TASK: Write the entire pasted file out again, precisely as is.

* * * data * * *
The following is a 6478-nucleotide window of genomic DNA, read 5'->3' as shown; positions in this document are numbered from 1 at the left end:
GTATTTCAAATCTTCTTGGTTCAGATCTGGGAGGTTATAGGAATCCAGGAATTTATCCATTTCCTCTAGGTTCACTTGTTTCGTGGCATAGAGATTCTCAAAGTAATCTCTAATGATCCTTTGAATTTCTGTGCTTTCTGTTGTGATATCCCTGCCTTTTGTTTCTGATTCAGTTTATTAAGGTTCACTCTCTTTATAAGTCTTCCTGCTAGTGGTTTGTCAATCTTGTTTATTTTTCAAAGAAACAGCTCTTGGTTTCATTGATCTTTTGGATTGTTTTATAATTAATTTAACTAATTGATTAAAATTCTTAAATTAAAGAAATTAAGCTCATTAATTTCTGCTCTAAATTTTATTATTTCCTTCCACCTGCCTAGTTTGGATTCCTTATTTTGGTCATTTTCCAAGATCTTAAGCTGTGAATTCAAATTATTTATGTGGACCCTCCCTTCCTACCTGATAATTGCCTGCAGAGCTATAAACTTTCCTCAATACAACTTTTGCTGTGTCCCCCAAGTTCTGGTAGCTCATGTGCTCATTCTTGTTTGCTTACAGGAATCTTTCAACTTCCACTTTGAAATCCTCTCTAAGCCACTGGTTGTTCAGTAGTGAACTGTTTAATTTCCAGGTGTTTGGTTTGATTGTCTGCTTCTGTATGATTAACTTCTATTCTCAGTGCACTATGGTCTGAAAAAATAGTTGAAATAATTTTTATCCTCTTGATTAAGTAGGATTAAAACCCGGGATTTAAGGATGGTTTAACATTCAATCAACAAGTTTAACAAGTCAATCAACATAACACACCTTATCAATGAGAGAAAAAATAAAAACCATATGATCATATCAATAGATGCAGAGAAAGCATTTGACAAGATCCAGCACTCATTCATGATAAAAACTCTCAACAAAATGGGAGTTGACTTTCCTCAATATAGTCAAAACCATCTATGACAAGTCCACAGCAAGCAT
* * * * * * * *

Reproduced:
The following is a 6478-nucleotide window of genomic DNA, read 5'->3' as shown; positions in this document are numbered from 1 at the left end:
GTATTTCAAATCTTCTTGGTTCAGATCTGGGAGGTTATAGGAATCCAGGAATTTATCCATTTCCTCTAGGTTCACTTGTTTCGTGGCATAGAGATTCTCAAAGTAATCTCTAATGATCCTTTGAATTTCTGTGCTTTCTGTTGTGATATCCCTGCCTTTTGTTTCTGATTCAGTTTATTAAGGTTCACTCTCTTTATAAGTCTTCCTGCTAGTGGTTTGTCAATCTTGTTTATTTTTCAAAGAAACAGCTCTTGGTTTCATTGATCTTTTGGATTGTTTTATAATTAATTTAACTAATTGATTAAAATTCTTAAATTAAAGAAATTAAGCTCATTAATTTCTGCTCTAAATTTTATTATTTCCTTCCACCTGCCTAGTTTGGATTCCTTATTTTGGTCATTTTCCAAGATCTTAAGCTGTGAATTCAAATTATTTATGTGGACCCTCCCTTCCTACCTGATAATTGCCTGCAGAGCTATAAACTTTCCTCAATACAACTTTTGCTGTGTCCCCCAAGTTCTGGTAGCTCATGTGCTCATTCTTGTTTGCTTACAGGAATCTTTCAACTTCCACTTTGAAATCCTCTCTAAGCCACTGGTTGTTCAGTAGTGAACTGTTTAATTTCCAGGTGTTTGGTTTGATTGTCTGCTTCTGTATGATTAACTTCTATTCTCAGTGCACTATGGTCTGAAAAAATAGTTGAAATAATTTTTATCCTCTTGATTAAGTAGGATTAAAACCCGGGATTTAAGGATGGTTTAACATTCAATCAACAAGTTTAACAAGTCAATCAACATAACACACCTTATCAATGAGAGAAAAAATAAAAACCATATGATCATATCAATAGATGCAGAGAAAGCATTTGACAAGATCCAGCACTCATTCATGATAAAAACTCTCAACAAAATGGGAGTTGACTTTCCTCAATATAGTCAAAACCATCTATGACAAGTCCACAGCAAGCAT